2006 NJ Election: Public Questions

Besides the Menendez / Kean race which is stealing all the headlines, there are also three public questions on the ballot. Generally to appropriate funding through constitutionally dedicated taxes. Property taxes, Corporation Business Tax Revenue for an Open Space preservation fund, and a re-structuring of the fuel tax to give additional funding to the state transportation system.

Below is an overview and more background for each public question, provided by the Leauge of Women Voters. They’ve also listed a handy Pro/Con list to further help you decide what you should vote.

Public Question # 1: Dedicates annual revenue of an amount equal to a tax rate of 0.5% under the state sales tax for property tax reform

Do you approve the amendment of Article VIII, Section I of the Constitution of the State of New Jersey, to provide for the annual dedication and annual appropriation of an amount equal to the annual revenue derived from a tax rate of 0.5% imposed under the New Jersey Sales and Use Tax, exclusively for the purpose of property tax reform, through a special Property Tax Reform Account established in the constitutionally dedicated Property Tax Relief Fund?

Interpretive Statement (on ballot):
This constitutional amendment provides that an amount equal to the annual revenue derived from a tax rate of 0.5% imposed under the New Jersey Sales and Use Tax Act shall be annually dedicated in a special account in the Property Tax Relief Fund and annually
appropriated for property tax reform.

Background: The sales tax went from 6 cents to 7 cents in July of 2006. The question dedicates a half cent of the new one cent sales tax increase to Property Tax Reform. It does not change the current 7% sales tax rate. The revenue would be dedicated every year unless removed by another ballot question even if other tax reforms are put into place. Projections for the tax dedication are between $500-600 million per year at this time. A no vote will leave the monies available for appropriation by the
legislature.

Reasons to vote YES on the ballot:

  • Property taxes are very high relative to other taxes in New Jersey and this is a step toward relieving that over-reliance.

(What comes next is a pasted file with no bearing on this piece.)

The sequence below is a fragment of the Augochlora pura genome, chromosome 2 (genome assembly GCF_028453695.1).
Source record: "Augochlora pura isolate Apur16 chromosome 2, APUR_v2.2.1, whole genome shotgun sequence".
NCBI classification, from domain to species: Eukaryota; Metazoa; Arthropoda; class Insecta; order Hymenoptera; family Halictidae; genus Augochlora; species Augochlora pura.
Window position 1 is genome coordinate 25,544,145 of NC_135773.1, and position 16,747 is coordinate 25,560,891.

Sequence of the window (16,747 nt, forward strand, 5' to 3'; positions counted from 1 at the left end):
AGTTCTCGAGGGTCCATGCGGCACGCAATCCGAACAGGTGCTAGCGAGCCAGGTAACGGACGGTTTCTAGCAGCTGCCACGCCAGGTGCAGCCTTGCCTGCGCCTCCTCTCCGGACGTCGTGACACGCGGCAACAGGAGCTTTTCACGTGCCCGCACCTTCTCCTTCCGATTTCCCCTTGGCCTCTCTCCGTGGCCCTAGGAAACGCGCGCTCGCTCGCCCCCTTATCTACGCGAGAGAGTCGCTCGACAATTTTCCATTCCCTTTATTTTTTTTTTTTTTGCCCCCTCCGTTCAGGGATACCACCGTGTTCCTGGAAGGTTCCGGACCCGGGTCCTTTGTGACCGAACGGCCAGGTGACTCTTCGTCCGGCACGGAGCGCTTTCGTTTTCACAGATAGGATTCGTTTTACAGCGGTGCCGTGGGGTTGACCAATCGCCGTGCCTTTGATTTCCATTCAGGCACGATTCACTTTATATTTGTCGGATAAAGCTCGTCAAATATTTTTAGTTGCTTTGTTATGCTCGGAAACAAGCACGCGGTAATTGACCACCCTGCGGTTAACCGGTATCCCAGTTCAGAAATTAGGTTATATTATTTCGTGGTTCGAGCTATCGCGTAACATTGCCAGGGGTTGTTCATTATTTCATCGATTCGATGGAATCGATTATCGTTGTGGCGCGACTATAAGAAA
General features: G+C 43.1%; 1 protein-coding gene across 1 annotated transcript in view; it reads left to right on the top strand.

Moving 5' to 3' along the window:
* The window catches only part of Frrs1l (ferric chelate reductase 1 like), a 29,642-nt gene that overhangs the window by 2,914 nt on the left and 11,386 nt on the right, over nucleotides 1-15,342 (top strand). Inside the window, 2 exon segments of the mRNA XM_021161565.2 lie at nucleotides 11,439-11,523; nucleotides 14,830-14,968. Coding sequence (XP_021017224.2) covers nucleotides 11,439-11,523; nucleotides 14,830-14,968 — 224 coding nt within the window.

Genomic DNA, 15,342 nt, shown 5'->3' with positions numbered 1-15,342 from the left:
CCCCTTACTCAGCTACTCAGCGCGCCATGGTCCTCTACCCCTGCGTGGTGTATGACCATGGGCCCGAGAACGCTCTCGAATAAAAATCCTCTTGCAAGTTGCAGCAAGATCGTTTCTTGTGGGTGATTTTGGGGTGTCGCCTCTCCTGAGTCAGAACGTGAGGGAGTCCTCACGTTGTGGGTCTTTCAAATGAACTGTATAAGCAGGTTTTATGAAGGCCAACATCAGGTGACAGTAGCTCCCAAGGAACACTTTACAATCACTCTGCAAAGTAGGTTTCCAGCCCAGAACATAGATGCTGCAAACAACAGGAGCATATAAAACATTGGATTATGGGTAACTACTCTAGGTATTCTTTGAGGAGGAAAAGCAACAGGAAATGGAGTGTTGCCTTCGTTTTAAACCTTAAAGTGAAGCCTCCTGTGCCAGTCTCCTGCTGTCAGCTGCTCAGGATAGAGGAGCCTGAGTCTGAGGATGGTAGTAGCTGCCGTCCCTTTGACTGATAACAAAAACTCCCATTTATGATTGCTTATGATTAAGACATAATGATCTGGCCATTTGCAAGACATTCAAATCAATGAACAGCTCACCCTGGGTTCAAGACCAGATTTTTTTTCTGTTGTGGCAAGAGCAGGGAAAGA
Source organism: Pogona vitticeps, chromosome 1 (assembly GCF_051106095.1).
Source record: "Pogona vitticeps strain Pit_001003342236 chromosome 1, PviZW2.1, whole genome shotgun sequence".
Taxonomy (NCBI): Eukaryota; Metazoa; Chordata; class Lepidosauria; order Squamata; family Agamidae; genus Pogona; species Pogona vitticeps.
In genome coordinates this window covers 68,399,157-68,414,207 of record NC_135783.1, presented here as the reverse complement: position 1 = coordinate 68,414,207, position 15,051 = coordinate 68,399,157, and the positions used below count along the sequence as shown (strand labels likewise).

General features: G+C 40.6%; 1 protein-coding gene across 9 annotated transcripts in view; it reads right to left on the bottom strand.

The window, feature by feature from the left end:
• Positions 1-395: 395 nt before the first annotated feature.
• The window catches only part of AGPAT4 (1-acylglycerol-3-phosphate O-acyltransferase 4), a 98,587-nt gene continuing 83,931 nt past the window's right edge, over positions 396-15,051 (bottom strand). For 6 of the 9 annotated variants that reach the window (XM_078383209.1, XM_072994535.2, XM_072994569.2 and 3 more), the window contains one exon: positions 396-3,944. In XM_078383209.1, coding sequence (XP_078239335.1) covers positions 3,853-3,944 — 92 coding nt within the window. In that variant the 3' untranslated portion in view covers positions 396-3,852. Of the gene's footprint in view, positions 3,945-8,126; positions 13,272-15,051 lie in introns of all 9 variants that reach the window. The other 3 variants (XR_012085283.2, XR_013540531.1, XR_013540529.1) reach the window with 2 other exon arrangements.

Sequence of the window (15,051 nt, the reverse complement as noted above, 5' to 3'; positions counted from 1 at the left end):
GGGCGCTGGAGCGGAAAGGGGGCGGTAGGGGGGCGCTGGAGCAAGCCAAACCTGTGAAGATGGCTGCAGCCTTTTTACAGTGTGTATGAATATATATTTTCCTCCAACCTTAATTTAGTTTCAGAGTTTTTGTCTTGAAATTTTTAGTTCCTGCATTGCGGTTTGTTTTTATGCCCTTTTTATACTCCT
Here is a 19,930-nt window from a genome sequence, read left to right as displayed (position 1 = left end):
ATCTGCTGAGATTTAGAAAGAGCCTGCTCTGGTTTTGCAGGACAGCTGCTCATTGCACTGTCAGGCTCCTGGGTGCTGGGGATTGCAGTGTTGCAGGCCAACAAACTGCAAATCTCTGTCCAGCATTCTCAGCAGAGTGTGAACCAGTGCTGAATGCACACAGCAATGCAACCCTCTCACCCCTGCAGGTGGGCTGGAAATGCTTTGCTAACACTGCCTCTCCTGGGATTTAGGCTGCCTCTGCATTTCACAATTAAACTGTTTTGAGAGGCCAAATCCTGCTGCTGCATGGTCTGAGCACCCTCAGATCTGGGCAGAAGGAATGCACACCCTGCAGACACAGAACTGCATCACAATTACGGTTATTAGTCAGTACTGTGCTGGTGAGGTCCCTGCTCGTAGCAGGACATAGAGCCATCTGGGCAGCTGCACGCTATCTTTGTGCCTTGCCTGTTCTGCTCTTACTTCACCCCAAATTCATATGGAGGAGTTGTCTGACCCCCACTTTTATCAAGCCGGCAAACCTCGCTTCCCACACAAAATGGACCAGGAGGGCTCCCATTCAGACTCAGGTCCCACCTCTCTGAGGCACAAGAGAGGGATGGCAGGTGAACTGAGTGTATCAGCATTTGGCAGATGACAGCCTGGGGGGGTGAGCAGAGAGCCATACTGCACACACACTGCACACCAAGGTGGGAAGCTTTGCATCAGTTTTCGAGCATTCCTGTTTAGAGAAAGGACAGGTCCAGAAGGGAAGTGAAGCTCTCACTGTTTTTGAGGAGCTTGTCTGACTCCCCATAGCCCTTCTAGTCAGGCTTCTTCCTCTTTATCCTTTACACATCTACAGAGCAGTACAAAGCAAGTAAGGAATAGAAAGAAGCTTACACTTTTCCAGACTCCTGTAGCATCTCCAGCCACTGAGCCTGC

• Dedication of a portion of the new tax revenue prevents it from being used for general spending by the state.

Reasons to vote NO on the ballot:

  • Constitutionally dedicated taxes reduce the flexibility of the state to direct revenues to changing priorities.
  • It is unclear what exactly these funds would be used for as no underlying legislation has been written and the term property tax reform can imply many things.

Public Question # 2: Constitutional amendment to expand uses of dedicated tax revenues to fund improvements and facilities on preserved open space lands

Shall the amendment to Article VIII, Section II, paragraph 6 of the Constitution of the State of New Jersey, expanding the authorized uses of the constitutionally dedicated Corporation Business Tax Revenue, to allow the use of 15% of the dedicated funds to fund the development of lands for recreation and conservation purposes, and beginning on January 1, 2016, allow the use of an additional 17% of the dedicated funds to fund the development of lands for recreation and conservation purposes, be approved?

Interpretive Statement (on ballot):
Since 1996, 4% of the annual revenue from the Corporation Business Tax has been constitutionally dedicated to fund environmental programs. Approval of this constitutional amendment would (1) expand the authorized uses of those revenues to fund improvements and facilities for recreation and conservation purposes on preserved open space lands, and to pay debt that may be incurred from the issuance of bonds for those purposes, and (2) change the allocation of funds for the existing authorized uses. The Constitution currently allocates 33% for hazardous discharge cleanup performed by the State, 17% for grants for air pollution control programs until 2016, a minimum of one-sixth (or 16.66%) or a minimum of $5 million for water quality projects, and a minimum of one-third for funding loans or grants for underground storage tank programs and loans or grants for hazardous discharge remediation programs, and for an underground storage tank inspection program. This constitutional amendment would authorize 15% of the dedicated funds to be used to finance improvements and facilities for recreation and conservation purposes on preserved open space lands and an additional 17% for that purpose in 2016 by reducing the allocation of monies for water quality programs, State funded hazardous discharge cleanup, and the underground storage tank program, but would require an appropriation to the underground storage tank program if less than $20 million is available in any year for that program.